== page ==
In the following rooms the displays are much more personal. In the Room of Dimensions, seen in my main photo, brightly lit “windows” in the floor contain diary entries, letters and last notes that were written during the Holocaust. I was so impressed by the conduct of these two young girls and their quiet concentration as they read and whispered over the individual stories told here. In the next room, the Room of Families, various Jewish lifestyles are shown, illustrated by 15 “typical” family stories. We meet a Kosher butcher, a Rabbi, and many others – families whose lives were torn apart by the Holocaust. The aim is “to illustrate in vivid form the contrast between life before, during and after the persecution, the destruction of Jewish culture and the associated loss.” In the Room of Names, which follows, the names and brief biographies of murdered and missing Jews from all over Europe can be heard. – an attempt “to dissolve the incomprehensible abstract number of six million murdered Jews and to release the victims from their anonymity”. We are told that, “The reading of the names and life stories of all the victims in the form presented here would take approximately six years, seven months and 27 days.”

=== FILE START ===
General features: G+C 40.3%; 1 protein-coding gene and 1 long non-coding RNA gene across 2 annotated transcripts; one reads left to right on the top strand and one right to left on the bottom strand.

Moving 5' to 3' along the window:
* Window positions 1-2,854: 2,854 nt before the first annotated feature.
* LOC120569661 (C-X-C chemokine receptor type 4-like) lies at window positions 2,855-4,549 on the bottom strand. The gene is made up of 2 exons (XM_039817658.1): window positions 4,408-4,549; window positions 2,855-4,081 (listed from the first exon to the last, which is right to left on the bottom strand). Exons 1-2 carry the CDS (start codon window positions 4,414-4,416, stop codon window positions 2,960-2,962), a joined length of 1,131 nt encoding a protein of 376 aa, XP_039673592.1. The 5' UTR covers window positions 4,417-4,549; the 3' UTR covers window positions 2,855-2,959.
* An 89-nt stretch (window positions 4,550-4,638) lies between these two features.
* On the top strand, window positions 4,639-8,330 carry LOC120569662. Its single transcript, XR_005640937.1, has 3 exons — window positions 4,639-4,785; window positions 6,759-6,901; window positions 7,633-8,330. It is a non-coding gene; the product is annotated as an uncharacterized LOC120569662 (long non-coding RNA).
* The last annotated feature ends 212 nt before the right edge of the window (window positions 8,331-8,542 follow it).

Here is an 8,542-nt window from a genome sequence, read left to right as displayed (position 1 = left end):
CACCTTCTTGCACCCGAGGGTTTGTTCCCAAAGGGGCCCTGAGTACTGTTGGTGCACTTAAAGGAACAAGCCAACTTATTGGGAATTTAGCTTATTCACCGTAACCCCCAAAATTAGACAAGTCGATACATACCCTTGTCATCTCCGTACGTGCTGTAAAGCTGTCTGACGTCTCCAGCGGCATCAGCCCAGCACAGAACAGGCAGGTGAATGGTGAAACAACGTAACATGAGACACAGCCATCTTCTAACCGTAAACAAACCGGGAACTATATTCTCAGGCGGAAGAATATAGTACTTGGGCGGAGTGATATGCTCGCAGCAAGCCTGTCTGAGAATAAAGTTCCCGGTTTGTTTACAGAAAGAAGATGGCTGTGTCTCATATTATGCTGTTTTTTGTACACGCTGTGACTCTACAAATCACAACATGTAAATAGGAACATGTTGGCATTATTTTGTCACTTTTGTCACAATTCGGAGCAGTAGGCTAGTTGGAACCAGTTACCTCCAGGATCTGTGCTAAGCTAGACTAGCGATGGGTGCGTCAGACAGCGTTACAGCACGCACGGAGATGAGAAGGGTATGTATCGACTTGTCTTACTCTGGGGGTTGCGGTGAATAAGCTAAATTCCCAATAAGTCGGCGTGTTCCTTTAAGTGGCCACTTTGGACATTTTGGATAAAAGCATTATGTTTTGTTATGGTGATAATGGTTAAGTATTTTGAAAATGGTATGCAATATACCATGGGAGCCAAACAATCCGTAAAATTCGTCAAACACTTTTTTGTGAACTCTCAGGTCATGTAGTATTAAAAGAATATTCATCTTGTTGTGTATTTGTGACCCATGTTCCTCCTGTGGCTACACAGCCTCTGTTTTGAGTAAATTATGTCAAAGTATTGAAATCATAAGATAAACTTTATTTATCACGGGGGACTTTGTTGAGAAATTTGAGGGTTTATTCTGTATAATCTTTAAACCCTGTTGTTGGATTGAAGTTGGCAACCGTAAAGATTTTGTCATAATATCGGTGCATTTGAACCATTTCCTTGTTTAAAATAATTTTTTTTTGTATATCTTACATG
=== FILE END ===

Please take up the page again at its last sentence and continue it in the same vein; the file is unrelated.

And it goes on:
We spent much less time in the remaining rooms, which deal with the geographical locations of concentration camps and other sites of persecution, including a portal giving information on other memorial sites in Germany and abroad, with practical information such as opening times, bus and train connections and organised visits. There is also an extensive database of material relating to the development of the memorial and the debate that surrounded it, which would no doubt be of great interest to scholars.